Life on the Sea Lion is defined by soothing routine: the wake-up call by the dulcet-toned expedition leader Larry Prussin, a stretching class on the top deck before breakfast, morning and afternoon expeditions followed by cocktails and an entertaining recap of the day in the lounge before dinner, then a presentation by the expedition team before bed.
Meals are hearty and unfussy - comfort food such as clam chowder, grilled salmon with potatoes, a pie one night made with apples from the Draper farm. Regional Oregon wines are a highlight - my solid favourite is a pinot noir from the Willamette Valley. The galley team sources produce along the way: smoked salmon from Josephson's Smokehouse in Astoria, Oregon; herbs from an organic farm in Duvall, Washington; cheese from Tillamook Dairy - craft beers by Oregon brewers Full Sail Brewing and Deschutes Brewery are popular. We dine at long communal tables, so no one is a stranger for long. I'm drawn to a couple from Portland around my parents' age, Brian and Linda, "a couple of native Oregonians taking a trip through our own backyard". They're typical of my fellow passengers: well-educated baby boomers, youthful in spirit, interested in history and active pursuits, and partial to shipboard cocktail hour.
View from Crown Point.
The Sea Lion cuts a jaunty navy-and-white figure on the rivers, its shallow draught perfect for these waters. There are 31 cabins on three decks, sleeping a maximum of 62 passengers, with a restaurant, a lounge that forms the social hub of the ship, and open observation decks at stern and bow. The cabins are unremarkable in looks but each is a masterclass in clever design, accommodating two singles or a double bed, an ensuite and plenty of storage in a wardrobe and under-bed drawers in a space not much bigger than a cubby house - small ships sometimes have the feel of a childhood sleepover. Cabin windows frame views of forest and mountains. Even when we're traversing a river so narrow and shallow in parts we could conceivably wade ashore, it's exciting to wake to the sound of water slapping the hull and birds overhead, miles from where we went to sleep.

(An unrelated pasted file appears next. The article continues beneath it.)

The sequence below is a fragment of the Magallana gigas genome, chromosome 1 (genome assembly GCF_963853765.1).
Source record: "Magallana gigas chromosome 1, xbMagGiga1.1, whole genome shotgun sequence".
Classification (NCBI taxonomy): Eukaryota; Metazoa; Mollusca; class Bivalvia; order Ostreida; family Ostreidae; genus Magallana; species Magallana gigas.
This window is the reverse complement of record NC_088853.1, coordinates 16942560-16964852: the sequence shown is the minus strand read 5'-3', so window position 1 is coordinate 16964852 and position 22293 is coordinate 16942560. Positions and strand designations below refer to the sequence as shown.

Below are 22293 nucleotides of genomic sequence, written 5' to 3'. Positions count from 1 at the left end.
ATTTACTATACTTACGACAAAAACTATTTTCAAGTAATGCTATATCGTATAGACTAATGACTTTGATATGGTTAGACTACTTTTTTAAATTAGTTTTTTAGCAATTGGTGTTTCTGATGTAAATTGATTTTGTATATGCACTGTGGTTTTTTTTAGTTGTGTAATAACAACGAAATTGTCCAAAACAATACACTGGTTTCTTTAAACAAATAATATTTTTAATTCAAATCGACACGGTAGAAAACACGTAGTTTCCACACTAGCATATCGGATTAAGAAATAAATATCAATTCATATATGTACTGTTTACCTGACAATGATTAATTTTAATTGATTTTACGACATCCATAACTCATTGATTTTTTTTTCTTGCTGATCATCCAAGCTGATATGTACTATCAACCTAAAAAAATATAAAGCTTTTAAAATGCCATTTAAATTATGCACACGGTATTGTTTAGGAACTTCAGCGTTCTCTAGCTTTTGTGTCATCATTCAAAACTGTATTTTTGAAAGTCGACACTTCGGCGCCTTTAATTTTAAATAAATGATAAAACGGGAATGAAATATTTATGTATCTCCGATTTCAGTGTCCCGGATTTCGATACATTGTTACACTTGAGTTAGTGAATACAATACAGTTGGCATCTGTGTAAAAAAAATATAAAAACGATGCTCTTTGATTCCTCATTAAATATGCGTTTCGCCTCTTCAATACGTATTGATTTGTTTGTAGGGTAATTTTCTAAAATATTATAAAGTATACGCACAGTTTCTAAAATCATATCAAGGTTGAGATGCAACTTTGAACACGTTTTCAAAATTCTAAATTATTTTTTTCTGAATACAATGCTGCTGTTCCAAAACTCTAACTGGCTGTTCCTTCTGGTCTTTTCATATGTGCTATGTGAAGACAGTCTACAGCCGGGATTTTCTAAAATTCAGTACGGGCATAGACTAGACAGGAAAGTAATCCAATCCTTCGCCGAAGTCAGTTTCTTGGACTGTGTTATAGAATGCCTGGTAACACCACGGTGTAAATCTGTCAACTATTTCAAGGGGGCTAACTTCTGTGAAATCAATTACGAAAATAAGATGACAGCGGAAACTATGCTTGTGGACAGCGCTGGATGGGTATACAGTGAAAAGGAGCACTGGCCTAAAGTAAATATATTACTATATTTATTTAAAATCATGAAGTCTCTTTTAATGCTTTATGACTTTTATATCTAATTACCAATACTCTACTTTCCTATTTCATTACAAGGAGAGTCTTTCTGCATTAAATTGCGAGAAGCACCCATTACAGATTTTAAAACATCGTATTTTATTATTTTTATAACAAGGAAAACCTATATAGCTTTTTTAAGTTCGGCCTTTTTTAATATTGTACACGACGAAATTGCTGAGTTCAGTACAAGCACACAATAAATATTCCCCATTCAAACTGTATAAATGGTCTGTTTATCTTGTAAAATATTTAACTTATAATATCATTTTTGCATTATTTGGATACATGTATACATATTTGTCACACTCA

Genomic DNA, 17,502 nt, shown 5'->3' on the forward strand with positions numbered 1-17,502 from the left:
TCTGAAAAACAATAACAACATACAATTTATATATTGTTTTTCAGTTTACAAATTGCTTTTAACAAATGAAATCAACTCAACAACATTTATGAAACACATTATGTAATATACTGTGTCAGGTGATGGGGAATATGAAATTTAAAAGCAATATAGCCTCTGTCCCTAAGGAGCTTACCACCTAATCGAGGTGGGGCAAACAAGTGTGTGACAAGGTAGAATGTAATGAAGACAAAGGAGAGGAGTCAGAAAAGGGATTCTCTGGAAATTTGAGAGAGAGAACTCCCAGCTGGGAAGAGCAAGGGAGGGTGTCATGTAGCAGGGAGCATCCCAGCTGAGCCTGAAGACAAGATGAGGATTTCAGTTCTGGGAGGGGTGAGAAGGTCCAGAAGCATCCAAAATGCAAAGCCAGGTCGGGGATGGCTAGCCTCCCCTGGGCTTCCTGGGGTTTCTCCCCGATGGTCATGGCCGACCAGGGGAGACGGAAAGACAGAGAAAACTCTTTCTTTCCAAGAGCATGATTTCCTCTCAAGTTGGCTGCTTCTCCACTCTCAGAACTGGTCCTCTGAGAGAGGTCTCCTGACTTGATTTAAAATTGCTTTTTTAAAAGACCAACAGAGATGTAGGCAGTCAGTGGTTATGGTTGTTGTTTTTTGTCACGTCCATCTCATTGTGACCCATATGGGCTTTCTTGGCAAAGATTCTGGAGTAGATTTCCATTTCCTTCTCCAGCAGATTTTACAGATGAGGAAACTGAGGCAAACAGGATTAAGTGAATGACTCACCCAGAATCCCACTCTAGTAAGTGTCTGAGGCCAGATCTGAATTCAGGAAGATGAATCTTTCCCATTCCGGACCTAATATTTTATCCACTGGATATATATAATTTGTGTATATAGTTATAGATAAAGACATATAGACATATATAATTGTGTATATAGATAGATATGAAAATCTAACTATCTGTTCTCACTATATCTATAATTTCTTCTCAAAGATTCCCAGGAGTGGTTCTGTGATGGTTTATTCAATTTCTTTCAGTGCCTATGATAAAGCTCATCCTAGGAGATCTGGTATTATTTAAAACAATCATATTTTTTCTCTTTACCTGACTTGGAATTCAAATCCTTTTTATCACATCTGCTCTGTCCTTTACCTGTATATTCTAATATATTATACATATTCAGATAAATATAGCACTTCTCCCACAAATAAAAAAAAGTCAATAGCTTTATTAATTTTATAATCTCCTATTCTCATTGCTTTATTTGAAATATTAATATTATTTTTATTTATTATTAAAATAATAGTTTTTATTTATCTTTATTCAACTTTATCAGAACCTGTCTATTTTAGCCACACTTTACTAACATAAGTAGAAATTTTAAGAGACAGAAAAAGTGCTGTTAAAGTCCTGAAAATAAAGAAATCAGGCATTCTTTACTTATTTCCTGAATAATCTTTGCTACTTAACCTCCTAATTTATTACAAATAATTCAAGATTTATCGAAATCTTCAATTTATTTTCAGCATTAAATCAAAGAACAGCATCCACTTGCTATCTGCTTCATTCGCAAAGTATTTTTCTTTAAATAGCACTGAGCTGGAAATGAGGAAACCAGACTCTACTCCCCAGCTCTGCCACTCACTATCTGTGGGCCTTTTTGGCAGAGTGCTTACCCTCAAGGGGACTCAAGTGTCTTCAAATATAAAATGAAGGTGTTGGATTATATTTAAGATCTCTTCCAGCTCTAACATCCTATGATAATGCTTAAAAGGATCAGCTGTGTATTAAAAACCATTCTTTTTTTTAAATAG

By the time we reach the mouth of the Columbia River it's so wide it could be the ocean. Seabirds wheel overheard, calling plaintively. In fact we're not far from the sea as we sail towards the town of Astoria and the final leg of our journey. The blue skies of previous days have faded to a blanket of gray and a fine drizzle. As if to send us off with a grand gesture, a humpback whale appears off the bow at breakfast, followed by the sleek heads of a sea lion and a harbour seal.
Our final expedition takes us on land through a moody landscape of Sitka spruces, wood-shingled buildings and old-school diners on the way to Fort Clatsop, which houses a replica of the wooden barracks used by Lewis and Clark's expedition. They spent a damp winter here heading into 1806 before tackling the long return journey east.
Ace Hotel, Portland.
For modern travellers, however, there's the city of Portland to explore before the journey home. A compact downtown and efficient public transport system mean it's entirely possible to register Portland's pulse in just one perfect day. We check into the Ace Hotel, one of the city's incubators of cool. We're early, so we stake out a spot on a lobby sofa alongside a relaxed assortment of locals busy with their personal devices or goofing around in the vintage photo booth, and gravitate next door for lunch at Clyde Common. This gastro-pub founded by ambitious locals Nate Tilden and Matt Piacentini is known for its refined comfort food and excellent cocktails. The Common embodies what I think of as the Portland aesthetic: a kind of casual suavity at pains to convey that it doesn't take itself too seriously. Communal tables fill the loft-like space, with bare bulbs overhead and swathes of canvas pinned on the walls. The menu is intensely seasonal: a bowl of marinated tomatoes with cucumber, apricot-saffron gel andbacon powder; coho salmon with puffed wild rice, fennel and cured roe; sturgeon with fermented plum jam and roasted carrots.
Next day we take a long walk to the Japanese Garden, an oasis in the city's West Hills designed by Japanese architect Kengo Kuma and considered the finest outside Japan. Later, famished, we head downtown to the food trucks of Pioneer Courthouse Square and what's possibly the country's best coffee. And finally to Powell's, the legendary bookstore that occupies an entire city block. There's a big collection of titles dedicated to the region's rugged roots, to its fabled tribes and the adventurers who forded rivers and dreamed of taming the Wild West. After a week fording these rivers, I feel I don't need the romantic escapism of those stories. I've already lived them.